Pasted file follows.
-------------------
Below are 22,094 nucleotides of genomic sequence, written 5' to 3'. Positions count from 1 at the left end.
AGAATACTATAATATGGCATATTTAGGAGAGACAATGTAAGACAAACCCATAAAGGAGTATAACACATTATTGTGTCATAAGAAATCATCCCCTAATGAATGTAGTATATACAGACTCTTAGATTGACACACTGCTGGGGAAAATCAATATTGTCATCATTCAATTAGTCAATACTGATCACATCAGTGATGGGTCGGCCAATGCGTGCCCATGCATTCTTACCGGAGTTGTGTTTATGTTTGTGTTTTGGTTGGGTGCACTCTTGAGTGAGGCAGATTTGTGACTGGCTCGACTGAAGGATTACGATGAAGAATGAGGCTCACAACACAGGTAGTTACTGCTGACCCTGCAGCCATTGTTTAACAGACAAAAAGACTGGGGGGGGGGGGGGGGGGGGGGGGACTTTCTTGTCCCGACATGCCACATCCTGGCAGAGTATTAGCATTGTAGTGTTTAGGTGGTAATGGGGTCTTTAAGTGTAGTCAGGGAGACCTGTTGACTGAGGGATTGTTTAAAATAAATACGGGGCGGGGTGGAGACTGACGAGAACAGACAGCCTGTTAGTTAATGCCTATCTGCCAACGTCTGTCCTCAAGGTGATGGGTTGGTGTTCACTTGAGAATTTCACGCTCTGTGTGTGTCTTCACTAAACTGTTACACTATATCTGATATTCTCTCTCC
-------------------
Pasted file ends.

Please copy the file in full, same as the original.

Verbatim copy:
Below are 22,094 nucleotides of genomic sequence, written 5' to 3'. Positions count from 1 at the left end.
AGAATACTATAATATGGCATATTTAGGAGAGACAATGTAAGACAAACCCATAAAGGAGTATAACACATTATTGTGTCATAAGAAATCATCCCCTAATGAATGTAGTATATACAGACTCTTAGATTGACACACTGCTGGGGAAAATCAATATTGTCATCATTCAATTAGTCAATACTGATCACATCAGTGATGGGTCGGCCAATGCGTGCCCATGCATTCTTACCGGAGTTGTGTTTATGTTTGTGTTTTGGTTGGGTGCACTCTTGAGTGAGGCAGATTTGTGACTGGCTCGACTGAAGGATTACGATGAAGAATGAGGCTCACAACACAGGTAGTTACTGCTGACCCTGCAGCCATTGTTTAACAGACAAAAAGACTGGGGGGGGGGGGGGGGGGGGGGGGACTTTCTTGTCCCGACATGCCACATCCTGGCAGAGTATTAGCATTGTAGTGTTTAGGTGGTAATGGGGTCTTTAAGTGTAGTCAGGGAGACCTGTTGACTGAGGGATTGTTTAAAATAAATACGGGGCGGGGTGGAGACTGACGAGAACAGACAGCCTGTTAGTTAATGCCTATCTGCCAACGTCTGTCCTCAAGGTGATGGGTTGGTGTTCACTTGAGAATTTCACGCTCTGTGTGTGTCTTCACTAAACTGTTACACTATATCTGATATTCTCTCTCC